For the Luxembourg Court, bosses must measure "daily working time"

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Are clocking machines going to multiply in companies? This is one of the questions that comes to mind when you read a judgment delivered on Tuesday 14 May by the Court of Justice of the European Union (CJEU). This court, based in Luxembourg, concludes that the Member States are obliged to oblige employers to introduce a system "To measure the daily working time of each worker". The decision does not – a priori – call into question the existing legislation in France, but it reaffirms more vigorously the need to ensure the effective respect of the rest periods to which persons in activity are entitled. Which inspires a little perplexity among human resources directors (HRD).

The case examined by the CJEU is a result of the Audiencia Nacional – the Central Court in Spain. It sought to shed light on the European rules on "The arrangement of working time" and "Improving the safety and health of workers". His request was made following a dispute between a trade union organization – the Federación de Servicios de Comisiones Obreras (CCOO) – and Deutsche Bank: the first criticized the second for not having instituted a "Recording of daily working time" employees, even though, in his view, the national law as well as the European texts provide for it.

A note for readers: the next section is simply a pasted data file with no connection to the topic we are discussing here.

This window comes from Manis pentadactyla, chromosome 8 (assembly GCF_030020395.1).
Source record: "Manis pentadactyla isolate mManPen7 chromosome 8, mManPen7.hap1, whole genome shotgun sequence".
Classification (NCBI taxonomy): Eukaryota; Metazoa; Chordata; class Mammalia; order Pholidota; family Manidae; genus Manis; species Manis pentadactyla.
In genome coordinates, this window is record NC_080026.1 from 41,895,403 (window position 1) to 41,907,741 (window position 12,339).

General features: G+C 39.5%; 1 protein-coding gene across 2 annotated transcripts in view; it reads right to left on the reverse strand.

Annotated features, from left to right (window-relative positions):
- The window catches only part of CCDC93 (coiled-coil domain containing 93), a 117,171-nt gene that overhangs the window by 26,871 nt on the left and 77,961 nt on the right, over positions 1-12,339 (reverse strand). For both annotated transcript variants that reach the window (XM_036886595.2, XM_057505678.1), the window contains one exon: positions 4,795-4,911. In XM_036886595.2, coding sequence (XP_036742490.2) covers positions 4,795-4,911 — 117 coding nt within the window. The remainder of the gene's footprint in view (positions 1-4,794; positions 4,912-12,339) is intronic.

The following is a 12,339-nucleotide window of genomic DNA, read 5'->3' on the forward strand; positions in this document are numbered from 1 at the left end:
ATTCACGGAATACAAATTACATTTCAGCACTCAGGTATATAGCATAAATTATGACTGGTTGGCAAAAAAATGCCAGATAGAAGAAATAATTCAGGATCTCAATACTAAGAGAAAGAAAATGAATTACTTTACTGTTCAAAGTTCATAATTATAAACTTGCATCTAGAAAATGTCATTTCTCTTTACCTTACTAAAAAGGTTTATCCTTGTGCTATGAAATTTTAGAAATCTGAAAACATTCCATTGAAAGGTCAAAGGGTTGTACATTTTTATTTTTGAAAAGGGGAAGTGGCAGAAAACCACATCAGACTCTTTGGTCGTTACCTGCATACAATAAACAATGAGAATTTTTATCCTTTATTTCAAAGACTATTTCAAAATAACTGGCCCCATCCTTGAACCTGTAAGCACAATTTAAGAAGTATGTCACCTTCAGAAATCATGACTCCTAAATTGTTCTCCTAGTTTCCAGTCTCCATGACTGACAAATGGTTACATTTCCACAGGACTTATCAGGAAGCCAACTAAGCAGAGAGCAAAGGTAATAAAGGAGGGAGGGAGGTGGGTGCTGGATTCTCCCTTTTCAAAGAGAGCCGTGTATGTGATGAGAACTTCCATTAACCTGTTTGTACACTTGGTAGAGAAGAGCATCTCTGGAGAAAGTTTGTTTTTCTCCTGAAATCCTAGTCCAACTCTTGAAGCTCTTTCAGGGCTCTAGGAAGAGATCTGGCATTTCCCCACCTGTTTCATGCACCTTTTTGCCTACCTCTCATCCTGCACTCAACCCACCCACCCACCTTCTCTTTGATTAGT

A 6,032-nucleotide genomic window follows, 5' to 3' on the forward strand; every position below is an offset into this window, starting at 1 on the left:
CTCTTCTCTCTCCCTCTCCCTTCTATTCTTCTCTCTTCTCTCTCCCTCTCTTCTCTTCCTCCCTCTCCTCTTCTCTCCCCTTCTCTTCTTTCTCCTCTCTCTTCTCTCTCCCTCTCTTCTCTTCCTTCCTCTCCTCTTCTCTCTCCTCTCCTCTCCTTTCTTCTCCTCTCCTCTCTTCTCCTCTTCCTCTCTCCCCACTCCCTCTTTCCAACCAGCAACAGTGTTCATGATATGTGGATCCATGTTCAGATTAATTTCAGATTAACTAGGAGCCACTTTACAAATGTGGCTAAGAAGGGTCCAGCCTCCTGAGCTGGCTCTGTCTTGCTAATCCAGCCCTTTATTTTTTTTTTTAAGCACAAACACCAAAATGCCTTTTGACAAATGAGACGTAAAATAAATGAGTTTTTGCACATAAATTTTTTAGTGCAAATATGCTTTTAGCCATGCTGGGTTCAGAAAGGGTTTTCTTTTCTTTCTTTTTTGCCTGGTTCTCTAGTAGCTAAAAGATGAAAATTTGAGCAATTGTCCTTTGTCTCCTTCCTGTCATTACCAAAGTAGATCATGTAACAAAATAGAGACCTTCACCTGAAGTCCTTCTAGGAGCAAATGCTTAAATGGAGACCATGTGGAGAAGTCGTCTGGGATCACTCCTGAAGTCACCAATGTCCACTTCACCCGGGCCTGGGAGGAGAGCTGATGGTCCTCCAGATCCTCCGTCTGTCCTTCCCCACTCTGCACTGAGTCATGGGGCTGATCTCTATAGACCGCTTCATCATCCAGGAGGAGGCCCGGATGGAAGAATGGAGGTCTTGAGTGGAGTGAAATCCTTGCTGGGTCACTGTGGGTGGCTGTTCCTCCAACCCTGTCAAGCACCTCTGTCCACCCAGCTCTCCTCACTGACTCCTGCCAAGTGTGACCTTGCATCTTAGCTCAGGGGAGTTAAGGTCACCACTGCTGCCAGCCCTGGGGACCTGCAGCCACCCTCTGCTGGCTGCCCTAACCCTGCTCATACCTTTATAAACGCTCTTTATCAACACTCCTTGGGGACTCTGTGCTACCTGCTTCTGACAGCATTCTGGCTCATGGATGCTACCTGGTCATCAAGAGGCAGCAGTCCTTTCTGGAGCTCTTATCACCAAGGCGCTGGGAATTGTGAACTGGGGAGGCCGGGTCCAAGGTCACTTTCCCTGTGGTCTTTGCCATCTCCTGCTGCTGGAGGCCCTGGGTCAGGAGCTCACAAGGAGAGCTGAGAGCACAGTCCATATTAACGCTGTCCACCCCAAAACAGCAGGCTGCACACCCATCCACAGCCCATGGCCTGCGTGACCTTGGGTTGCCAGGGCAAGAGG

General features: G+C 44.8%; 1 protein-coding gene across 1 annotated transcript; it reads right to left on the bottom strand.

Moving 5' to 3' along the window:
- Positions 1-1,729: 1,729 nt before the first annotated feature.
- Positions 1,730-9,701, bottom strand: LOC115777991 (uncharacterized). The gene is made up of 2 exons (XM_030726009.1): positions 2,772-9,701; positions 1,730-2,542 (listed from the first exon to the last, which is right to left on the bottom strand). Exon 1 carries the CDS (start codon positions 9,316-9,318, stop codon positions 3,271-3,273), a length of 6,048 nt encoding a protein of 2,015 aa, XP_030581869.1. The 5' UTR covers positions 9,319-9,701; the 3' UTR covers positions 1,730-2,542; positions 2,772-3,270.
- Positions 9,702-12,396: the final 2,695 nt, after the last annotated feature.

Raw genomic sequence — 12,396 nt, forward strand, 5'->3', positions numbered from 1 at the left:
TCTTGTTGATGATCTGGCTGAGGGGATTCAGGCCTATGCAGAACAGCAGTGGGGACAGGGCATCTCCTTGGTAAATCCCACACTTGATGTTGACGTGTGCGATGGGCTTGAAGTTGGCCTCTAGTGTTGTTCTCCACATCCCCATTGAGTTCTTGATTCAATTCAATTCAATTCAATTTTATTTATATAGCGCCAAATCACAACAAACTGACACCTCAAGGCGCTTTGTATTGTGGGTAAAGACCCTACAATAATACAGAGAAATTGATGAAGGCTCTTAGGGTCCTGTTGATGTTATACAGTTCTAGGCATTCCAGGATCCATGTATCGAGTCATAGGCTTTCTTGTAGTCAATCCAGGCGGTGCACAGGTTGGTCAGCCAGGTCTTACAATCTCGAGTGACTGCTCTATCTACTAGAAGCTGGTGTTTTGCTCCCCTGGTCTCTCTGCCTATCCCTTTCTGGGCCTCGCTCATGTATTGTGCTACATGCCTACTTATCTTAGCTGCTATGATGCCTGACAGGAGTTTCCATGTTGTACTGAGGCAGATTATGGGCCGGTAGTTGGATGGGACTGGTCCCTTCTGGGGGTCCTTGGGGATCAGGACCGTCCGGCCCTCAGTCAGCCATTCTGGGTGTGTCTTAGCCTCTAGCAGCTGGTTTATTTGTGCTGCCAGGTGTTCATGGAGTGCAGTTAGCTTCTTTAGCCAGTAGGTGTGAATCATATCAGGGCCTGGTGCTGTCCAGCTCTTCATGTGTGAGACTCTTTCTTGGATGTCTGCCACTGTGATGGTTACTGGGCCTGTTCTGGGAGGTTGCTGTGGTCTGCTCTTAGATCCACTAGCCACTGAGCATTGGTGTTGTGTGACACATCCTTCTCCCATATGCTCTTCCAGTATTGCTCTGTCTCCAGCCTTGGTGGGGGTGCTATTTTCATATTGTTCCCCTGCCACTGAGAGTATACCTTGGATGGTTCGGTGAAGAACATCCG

Modalities defined by the Member States

This legal analysis was challenged by Deutsche Bank, in the name of the jurisprudence of the Tribunal Supremo – the Spanish Supreme Court. To be sure, the Central Court of Madrid had asked the CJEU for its opinion.

The judgment rendered Tuesday is very affirmative: "Read in the light" of the Charter of Fundamental Rights of the EU, the European directives "Oppose" national regulations that do not impose on employers "An objective, reliable and accessible system for measuring the length of daily working time". Such procedures are essential, underlines the Luxembourg Court, in particular from the point of view of the "Health" and "Resting" of the worker. The authority considers that:

"The worker must be regarded as the weaker party in the employment relationship, so that it is necessary to prevent the employer from having the option to impose a restriction on his rights. "

The CJEU does not provide ready solutions to ensure respect for these principles: it is up to the Member States to define "The practical arrangements for implementing such a system, in particular the form that it must take", knowing that "Particular peculiarities" to each sector or " some companies " can "Where appropriate", be taken into consideration.

Read also No, French employees work no less than their neighbors

"It's the return of the timekeeper"

Evaluating the impact of this judgment for France is not obvious, given the diversity of situations and standards in force. In the private sector, employees may be subject to very different schemes: for example to collective schedules, applying uniformly to all staff, or individualized.